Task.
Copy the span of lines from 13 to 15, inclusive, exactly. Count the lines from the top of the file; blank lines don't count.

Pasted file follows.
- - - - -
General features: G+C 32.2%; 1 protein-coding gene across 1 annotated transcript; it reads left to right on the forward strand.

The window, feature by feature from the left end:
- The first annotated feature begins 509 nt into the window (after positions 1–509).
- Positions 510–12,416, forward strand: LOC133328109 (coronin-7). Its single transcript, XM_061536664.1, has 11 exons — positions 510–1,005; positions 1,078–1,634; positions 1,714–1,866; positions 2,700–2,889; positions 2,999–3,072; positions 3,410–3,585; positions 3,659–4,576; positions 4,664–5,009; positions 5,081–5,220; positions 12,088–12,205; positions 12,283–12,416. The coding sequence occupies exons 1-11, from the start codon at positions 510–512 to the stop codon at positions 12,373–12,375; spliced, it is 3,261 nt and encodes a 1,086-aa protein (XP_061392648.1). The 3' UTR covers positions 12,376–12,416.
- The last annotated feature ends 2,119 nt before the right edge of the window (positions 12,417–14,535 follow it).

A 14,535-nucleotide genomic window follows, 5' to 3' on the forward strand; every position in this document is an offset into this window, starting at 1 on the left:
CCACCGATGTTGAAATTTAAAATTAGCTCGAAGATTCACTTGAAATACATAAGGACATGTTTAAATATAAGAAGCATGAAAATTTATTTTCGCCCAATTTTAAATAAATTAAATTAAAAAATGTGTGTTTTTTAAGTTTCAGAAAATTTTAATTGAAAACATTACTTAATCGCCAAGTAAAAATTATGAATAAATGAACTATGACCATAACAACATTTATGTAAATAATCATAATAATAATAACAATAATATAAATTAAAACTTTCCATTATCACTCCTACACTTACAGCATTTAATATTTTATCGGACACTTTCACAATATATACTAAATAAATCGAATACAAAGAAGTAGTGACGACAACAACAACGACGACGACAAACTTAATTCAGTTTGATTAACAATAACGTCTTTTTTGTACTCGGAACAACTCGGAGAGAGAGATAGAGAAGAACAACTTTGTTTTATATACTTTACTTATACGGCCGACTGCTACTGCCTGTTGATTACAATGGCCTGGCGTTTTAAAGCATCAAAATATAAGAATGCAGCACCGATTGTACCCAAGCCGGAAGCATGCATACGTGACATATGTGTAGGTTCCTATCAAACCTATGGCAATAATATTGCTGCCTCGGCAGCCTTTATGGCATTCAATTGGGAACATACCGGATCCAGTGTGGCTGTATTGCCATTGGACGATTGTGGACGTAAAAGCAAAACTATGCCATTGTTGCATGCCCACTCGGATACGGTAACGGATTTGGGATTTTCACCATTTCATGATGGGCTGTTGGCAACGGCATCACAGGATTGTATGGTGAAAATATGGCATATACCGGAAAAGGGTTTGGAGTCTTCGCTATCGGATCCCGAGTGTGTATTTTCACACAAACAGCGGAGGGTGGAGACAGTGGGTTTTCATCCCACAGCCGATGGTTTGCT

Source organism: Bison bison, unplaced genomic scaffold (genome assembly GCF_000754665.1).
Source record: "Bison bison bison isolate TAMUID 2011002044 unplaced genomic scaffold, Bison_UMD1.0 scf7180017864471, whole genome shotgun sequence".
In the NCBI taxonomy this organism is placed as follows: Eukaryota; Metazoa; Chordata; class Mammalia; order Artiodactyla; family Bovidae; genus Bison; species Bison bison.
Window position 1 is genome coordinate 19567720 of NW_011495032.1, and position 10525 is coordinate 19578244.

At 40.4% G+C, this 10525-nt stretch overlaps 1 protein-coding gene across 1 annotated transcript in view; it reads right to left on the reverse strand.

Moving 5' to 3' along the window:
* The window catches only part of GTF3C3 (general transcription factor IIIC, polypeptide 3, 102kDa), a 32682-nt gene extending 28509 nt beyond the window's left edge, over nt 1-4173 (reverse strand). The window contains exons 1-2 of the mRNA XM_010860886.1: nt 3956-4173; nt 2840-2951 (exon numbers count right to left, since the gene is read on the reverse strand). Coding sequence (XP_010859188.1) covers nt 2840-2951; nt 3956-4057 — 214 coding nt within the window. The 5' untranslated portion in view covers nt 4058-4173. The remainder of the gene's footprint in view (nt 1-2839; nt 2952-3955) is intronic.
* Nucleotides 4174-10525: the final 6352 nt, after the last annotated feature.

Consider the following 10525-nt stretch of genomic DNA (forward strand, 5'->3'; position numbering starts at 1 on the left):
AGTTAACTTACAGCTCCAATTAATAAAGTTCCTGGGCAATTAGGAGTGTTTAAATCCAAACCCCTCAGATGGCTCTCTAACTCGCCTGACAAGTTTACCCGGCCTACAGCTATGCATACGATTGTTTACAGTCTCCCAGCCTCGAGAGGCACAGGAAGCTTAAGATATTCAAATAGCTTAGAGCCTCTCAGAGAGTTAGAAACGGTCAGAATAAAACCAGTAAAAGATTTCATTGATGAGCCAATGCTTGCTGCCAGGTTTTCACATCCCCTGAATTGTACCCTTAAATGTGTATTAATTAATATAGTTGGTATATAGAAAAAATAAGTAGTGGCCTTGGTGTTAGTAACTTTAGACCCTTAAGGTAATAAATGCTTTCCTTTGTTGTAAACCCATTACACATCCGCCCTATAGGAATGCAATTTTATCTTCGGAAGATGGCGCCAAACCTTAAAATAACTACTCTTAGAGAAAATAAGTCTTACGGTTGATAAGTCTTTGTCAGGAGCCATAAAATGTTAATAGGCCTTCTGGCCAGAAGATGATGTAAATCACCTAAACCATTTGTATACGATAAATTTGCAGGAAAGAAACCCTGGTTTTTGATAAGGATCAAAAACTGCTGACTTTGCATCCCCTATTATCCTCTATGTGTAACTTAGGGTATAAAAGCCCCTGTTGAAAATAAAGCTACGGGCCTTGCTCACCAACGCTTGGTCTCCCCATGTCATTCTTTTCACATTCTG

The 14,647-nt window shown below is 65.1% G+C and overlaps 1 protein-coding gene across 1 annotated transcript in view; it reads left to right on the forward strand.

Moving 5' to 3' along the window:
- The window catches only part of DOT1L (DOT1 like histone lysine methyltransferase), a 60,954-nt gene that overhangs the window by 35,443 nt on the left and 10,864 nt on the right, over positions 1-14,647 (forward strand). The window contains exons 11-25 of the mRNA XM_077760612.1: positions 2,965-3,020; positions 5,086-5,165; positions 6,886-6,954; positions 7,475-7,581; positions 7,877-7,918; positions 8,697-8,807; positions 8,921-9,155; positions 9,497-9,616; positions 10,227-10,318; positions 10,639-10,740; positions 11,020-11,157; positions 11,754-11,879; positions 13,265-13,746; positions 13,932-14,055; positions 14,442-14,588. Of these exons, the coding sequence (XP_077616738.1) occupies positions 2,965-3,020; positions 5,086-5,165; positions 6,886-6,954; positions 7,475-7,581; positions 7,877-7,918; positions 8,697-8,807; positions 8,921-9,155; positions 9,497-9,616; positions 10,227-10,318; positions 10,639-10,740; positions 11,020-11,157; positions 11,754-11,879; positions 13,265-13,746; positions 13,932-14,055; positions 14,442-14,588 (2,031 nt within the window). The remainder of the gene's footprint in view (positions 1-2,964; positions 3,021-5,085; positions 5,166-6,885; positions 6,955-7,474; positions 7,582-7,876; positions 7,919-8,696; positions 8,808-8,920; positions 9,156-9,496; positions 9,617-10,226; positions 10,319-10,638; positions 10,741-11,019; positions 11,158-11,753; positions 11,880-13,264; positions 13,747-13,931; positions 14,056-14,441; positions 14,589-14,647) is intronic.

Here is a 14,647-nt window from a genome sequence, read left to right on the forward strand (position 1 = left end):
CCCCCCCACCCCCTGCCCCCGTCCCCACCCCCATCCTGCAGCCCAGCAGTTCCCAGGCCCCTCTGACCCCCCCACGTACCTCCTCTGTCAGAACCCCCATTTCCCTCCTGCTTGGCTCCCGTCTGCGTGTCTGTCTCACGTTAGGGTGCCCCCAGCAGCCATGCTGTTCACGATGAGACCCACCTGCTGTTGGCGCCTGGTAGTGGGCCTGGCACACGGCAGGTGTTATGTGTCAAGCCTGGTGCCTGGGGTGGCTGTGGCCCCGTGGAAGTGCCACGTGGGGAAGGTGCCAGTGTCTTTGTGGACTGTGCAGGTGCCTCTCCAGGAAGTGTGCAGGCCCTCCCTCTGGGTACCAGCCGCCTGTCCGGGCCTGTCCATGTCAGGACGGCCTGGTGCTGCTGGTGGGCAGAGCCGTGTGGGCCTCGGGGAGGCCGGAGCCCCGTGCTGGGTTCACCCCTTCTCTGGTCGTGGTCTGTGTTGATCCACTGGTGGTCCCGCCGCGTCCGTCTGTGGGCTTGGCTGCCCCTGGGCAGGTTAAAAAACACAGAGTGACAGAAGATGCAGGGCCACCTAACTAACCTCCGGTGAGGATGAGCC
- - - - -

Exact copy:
Moving 5' to 3' along the window:
* The window catches only part of GTF3C3 (general transcription factor IIIC, polypeptide 3, 102kDa), a 32682-nt gene extending 28509 nt beyond the window's left edge, over nt 1-4173 (reverse strand). The window contains exons 1-2 of the mRNA XM_010860886.1: nt 3956-4173; nt 2840-2951 (exon numbers count right to left, since the gene is read on the reverse strand). Coding sequence (XP_010859188.1) covers nt 2840-2951; nt 3956-4057 — 214 coding nt within the window. The 5' untranslated portion in view covers nt 4058-4173. The remainder of the gene's footprint in view (nt 1-2839; nt 2952-3955) is intronic.
* Nucleotides 4174-10525: the final 6352 nt, after the last annotated feature.